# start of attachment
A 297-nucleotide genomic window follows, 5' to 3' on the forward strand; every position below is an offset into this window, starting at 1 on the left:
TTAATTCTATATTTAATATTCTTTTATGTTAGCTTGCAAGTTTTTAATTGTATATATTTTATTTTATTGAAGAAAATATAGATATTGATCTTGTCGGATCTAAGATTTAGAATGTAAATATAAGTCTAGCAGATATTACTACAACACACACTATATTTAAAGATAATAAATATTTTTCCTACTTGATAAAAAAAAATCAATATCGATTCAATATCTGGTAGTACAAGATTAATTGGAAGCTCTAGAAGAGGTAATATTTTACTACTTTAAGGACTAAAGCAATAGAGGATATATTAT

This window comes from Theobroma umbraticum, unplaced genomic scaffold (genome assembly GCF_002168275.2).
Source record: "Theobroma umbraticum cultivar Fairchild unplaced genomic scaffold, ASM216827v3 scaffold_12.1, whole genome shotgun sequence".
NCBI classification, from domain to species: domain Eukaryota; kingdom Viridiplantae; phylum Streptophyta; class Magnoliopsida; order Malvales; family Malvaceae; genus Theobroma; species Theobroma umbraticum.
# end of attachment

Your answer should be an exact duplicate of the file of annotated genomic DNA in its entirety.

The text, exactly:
A 297-nucleotide genomic window follows, 5' to 3' on the forward strand; every position below is an offset into this window, starting at 1 on the left:
TTAATTCTATATTTAATATTCTTTTATGTTAGCTTGCAAGTTTTTAATTGTATATATTTTATTTTATTGAAGAAAATATAGATATTGATCTTGTCGGATCTAAGATTTAGAATGTAAATATAAGTCTAGCAGATATTACTACAACACACACTATATTTAAAGATAATAAATATTTTTCCTACTTGATAAAAAAAAATCAATATCGATTCAATATCTGGTAGTACAAGATTAATTGGAAGCTCTAGAAGAGGTAATATTTTACTACTTTAAGGACTAAAGCAATAGAGGATATATTAT

This window comes from Theobroma umbraticum, unplaced genomic scaffold (genome assembly GCF_002168275.2).
Source record: "Theobroma umbraticum cultivar Fairchild unplaced genomic scaffold, ASM216827v3 scaffold_12.1, whole genome shotgun sequence".
NCBI classification, from domain to species: domain Eukaryota; kingdom Viridiplantae; phylum Streptophyta; class Magnoliopsida; order Malvales; family Malvaceae; genus Theobroma; species Theobroma umbraticum.